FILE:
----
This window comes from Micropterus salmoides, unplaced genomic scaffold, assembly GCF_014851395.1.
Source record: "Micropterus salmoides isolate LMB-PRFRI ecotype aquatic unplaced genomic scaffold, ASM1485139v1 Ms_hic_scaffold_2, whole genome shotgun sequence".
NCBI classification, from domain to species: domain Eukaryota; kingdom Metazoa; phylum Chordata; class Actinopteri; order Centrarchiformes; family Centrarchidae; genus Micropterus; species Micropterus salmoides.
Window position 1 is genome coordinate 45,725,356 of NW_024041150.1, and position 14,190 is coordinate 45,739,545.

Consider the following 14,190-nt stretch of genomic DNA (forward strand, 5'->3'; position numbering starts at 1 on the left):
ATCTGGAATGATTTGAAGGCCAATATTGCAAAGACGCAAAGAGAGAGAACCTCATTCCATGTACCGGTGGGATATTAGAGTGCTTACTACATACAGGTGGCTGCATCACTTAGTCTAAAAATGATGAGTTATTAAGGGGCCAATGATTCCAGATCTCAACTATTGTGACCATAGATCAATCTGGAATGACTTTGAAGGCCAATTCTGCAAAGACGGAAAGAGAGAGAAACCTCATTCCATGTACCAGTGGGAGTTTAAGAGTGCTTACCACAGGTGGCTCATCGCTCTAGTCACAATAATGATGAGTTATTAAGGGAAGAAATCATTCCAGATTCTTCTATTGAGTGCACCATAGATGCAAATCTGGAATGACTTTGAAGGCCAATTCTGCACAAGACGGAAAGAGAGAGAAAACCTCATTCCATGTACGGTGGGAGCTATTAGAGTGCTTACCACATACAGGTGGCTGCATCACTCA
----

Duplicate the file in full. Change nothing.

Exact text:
This window comes from Micropterus salmoides, unplaced genomic scaffold, assembly GCF_014851395.1.
Source record: "Micropterus salmoides isolate LMB-PRFRI ecotype aquatic unplaced genomic scaffold, ASM1485139v1 Ms_hic_scaffold_2, whole genome shotgun sequence".
NCBI classification, from domain to species: domain Eukaryota; kingdom Metazoa; phylum Chordata; class Actinopteri; order Centrarchiformes; family Centrarchidae; genus Micropterus; species Micropterus salmoides.
Window position 1 is genome coordinate 45,725,356 of NW_024041150.1, and position 14,190 is coordinate 45,739,545.

Consider the following 14,190-nt stretch of genomic DNA (forward strand, 5'->3'; position numbering starts at 1 on the left):
ATCTGGAATGATTTGAAGGCCAATATTGCAAAGACGCAAAGAGAGAGAACCTCATTCCATGTACCGGTGGGATATTAGAGTGCTTACTACATACAGGTGGCTGCATCACTTAGTCTAAAAATGATGAGTTATTAAGGGGCCAATGATTCCAGATCTCAACTATTGTGACCATAGATCAATCTGGAATGACTTTGAAGGCCAATTCTGCAAAGACGGAAAGAGAGAGAAACCTCATTCCATGTACCAGTGGGAGTTTAAGAGTGCTTACCACAGGTGGCTCATCGCTCTAGTCACAATAATGATGAGTTATTAAGGGAAGAAATCATTCCAGATTCTTCTATTGAGTGCACCATAGATGCAAATCTGGAATGACTTTGAAGGCCAATTCTGCACAAGACGGAAAGAGAGAGAAAACCTCATTCCATGTACGGTGGGAGCTATTAGAGTGCTTACCACATACAGGTGGCTGCATCACTCA